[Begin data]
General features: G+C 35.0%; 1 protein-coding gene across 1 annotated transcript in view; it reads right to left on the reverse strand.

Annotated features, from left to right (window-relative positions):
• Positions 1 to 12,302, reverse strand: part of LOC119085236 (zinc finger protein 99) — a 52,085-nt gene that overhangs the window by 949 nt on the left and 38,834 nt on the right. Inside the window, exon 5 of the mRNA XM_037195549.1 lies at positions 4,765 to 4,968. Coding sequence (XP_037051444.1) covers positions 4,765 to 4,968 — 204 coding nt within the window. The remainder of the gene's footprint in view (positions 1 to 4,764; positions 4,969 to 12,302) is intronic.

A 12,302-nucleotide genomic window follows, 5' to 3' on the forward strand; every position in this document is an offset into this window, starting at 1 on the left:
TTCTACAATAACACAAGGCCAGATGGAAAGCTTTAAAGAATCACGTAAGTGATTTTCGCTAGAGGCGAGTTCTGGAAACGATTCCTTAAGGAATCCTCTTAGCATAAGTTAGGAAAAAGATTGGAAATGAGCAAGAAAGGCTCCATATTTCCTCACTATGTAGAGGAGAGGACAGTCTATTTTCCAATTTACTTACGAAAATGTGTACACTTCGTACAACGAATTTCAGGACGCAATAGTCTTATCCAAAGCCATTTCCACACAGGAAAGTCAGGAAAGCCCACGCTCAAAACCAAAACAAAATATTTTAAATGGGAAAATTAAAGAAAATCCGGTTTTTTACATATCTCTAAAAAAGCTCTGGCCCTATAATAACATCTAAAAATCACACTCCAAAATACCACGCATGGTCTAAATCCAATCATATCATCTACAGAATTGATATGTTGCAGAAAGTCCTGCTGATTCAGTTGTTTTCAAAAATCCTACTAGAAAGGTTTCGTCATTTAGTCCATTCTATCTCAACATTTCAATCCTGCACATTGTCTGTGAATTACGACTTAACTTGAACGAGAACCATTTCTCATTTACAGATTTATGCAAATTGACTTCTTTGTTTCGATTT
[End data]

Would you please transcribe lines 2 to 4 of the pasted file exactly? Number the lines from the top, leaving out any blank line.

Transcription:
Annotated features, from left to right (window-relative positions):
• Positions 1 to 12,302, reverse strand: part of LOC119085236 (zinc finger protein 99) — a 52,085-nt gene that overhangs the window by 949 nt on the left and 38,834 nt on the right. Inside the window, exon 5 of the mRNA XM_037195549.1 lies at positions 4,765 to 4,968. Coding sequence (XP_037051444.1) covers positions 4,765 to 4,968 — 204 coding nt within the window. The remainder of the gene's footprint in view (positions 1 to 4,764; positions 4,969 to 12,302) is intronic.

A 12,302-nucleotide genomic window follows, 5' to 3' on the forward strand; every position in this document is an offset into this window, starting at 1 on the left: